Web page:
Lieutenant Bardolph, a regular at the Boar’s Head Tavern in Eastcheap, sat staring at his drink. This was the pub frequented by the King in his wild days, a phase of his life that ended with the death of his father and his accession to the throne. Bardolph, a florid-faced heavy drinker, had been one of Prince Hal’s close circle but the young King Harry had turned his back on his friends and had actually publicly rejected the old knight who had been his closest companion – Sir John Falstaff.
It was early morning and Bardolph was thinking about having breakfast. Another of the King’s erstwhile companions entered the tavern and joined him. ‘Greetings, Corporal Nym!’ said Bardolph, smiling his pleasure.
‘Morning, Lieutenant Bardolph,’ his friend responded. He pulled out a chair and sat down.
‘Well’ said Bardolph, ‘are you and Ancient Pistol friends again?’
‘I’m not bothered,’ said Nym. ‘I don’t think about it much but when the time comes it will turn out all right. We’ll see. I dare not fight but I can close my eyes and lash out with my sword.’ He drew his sword and showed it to Bardolph. He had made it himself and it looked very home-made indeed. ‘It’s a simple one, but so what? I can toast cheese on it, and it’s as good as any other sword for fighting, and that’s it.’
‘I’ll buy you both breakfast to make you friends again,’ said Bardolph, ‘and we’ll all three be sworn brothers and go to France like that. Say yes, dear Corporal Nym.’
‘Indeed, I’ll live as long as I live, that’s for sure, and when I can’t live any longer I’ll do whatever,’ said Nym. ‘That’s all I can say. That’s all there is to it.’
‘He definitely married Nell Quickly, and she definitely did you wrong, because you were engaged to her,’ said Bardolph.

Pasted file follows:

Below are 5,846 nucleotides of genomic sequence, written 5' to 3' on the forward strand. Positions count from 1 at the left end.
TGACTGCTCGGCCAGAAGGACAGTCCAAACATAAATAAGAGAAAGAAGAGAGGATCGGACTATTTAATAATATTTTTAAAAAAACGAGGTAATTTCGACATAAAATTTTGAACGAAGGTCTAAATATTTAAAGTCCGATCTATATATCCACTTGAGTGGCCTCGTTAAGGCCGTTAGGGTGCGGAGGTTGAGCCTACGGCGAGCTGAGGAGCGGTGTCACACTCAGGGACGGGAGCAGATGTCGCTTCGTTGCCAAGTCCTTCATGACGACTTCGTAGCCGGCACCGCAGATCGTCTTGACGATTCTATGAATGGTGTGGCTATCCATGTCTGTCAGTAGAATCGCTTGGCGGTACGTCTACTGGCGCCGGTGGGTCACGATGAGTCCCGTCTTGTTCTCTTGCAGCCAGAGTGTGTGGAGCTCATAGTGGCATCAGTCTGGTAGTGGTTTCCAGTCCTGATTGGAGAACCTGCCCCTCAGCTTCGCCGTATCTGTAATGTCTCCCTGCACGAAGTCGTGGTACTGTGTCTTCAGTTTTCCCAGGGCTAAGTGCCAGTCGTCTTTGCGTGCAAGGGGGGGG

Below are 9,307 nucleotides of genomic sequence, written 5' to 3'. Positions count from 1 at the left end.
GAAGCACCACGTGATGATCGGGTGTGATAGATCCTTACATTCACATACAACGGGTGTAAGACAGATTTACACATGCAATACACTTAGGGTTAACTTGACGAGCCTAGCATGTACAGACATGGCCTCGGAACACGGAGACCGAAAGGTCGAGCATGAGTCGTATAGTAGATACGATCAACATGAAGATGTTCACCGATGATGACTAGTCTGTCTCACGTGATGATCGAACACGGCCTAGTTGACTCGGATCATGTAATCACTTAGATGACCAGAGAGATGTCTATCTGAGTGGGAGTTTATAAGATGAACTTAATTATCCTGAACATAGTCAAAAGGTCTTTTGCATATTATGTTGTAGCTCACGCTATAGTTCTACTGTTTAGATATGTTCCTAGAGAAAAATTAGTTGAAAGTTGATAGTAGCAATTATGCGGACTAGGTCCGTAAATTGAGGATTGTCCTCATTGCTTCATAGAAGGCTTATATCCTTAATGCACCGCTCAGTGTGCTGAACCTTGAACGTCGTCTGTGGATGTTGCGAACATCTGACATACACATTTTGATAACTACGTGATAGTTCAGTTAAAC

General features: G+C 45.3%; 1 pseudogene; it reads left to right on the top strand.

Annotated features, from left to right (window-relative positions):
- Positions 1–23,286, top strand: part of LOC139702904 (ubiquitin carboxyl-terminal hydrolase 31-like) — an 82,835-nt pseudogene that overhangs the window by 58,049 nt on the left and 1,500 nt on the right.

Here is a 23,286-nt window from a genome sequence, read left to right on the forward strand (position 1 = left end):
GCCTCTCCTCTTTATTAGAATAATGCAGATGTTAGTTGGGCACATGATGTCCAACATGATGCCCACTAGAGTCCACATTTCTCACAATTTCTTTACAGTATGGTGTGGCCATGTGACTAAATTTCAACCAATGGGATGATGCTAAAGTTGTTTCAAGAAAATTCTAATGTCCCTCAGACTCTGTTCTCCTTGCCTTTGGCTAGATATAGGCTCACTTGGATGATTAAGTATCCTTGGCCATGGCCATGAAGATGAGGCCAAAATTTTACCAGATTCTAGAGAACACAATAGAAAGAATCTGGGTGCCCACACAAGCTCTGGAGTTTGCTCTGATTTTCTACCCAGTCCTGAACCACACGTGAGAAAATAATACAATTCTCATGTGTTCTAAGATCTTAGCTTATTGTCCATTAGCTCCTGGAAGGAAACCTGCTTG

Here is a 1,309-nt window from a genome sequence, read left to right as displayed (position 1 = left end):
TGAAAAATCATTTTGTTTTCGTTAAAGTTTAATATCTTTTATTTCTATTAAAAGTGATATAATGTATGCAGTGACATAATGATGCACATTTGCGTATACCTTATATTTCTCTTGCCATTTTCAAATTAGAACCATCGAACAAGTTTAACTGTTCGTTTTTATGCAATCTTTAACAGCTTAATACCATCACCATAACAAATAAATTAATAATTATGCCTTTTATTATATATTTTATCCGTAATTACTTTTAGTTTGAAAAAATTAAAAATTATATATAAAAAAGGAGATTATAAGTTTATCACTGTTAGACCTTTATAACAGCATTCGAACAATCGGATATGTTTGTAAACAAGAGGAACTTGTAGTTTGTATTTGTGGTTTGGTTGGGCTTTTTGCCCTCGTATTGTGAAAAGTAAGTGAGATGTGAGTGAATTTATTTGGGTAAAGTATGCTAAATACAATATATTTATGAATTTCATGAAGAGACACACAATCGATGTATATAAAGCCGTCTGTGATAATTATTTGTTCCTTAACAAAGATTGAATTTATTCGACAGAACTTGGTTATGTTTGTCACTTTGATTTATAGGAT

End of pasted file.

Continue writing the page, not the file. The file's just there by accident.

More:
Nym shrugged. ‘I don’t know. Whatever happens happens. Men go to sleep. And their throats may be there when they do. And some say that knives have sharp edges. These things happen. We just have to plod on and see what happens. I can’t tell.’
The door opened and Pistol entered with Mistress Quickly, the landlady of the Boar’s Head.
‘Here comes Ancient Pistol and his wife,’ said Bardolph. ‘Take it easy, now, Corporal.’
Ignoring the warning, Nym called out to his rival: ‘Hey, landlord Pistol!’
Pistol’s face reddened. ‘You low-life insect!’ he exclaimed. ‘Don’t call me that. And my Nell will take no lodgers either!’
‘No, indeed,’ said Nell. ‘Not any more because we can’t board and lodge a dozen or fourteen ladies who earn an honest living by their sewing without people thinking we’re running a brothel!’
Nym suddenly drew his sword and looked menacingly at Pistol.
‘Oh dear!’ exclaimed Nell. ‘Holy Lady! If someone doesn’t stop him we’re going to see wilful adultery and murder committed!’
Nym advanced on Pistol. The Ancient drew his sword and the two stood staring at each other with animosity. Bardolph hauled himself up and got between them. ‘Dear Ancient, dear Corporal, lets not have any fighting here.’
Nym spat on the floor. ‘Pish!’ he exclaimed.
‘And pish to you, you hairy mongrel – you big-eared hairy mongrel!’ said Pistol.
‘Dear Corporal Nym, show your bravery and put your sword away,’ said Nell.
Nym pulled a face at her. ‘Push off, will you?’ he said and turned back to his rival, pointing his sword at him. ‘I want you solo!’
‘Solo, you miserable dog? Oh you vile snake!’ Pistol made a rude gesture. ‘Solo to your wonderful face! Solo in your teeth, and in your throat, and in your hateful lungs. Yes, in your guts, by God! And even worse, inside your loathsome mouth. And I would add, solo in your bowels. When Pistol’s cocked a flash of fire will follow!’
‘I’m not a devil!’ said Nym. ‘You can’t conjure me away with spells. I feel like giving you a good bashing. If you get nasty with me, Pistol, I’ll clean you out with my rapier, I’m warning you. Just move and I’ll prick your guts a bit, it’s fair to say, and that’s the sum of it.’
His threats infuriated Pistol, who squared up to him: he shoved his jaw out and roared dramatically: ‘Oh vile braggart, oh damned devilish man: the grave gapes and doting death is near! So die!’ He drew his sword and the two stood facing each other, trembling with anger, the points of their swords almost touching.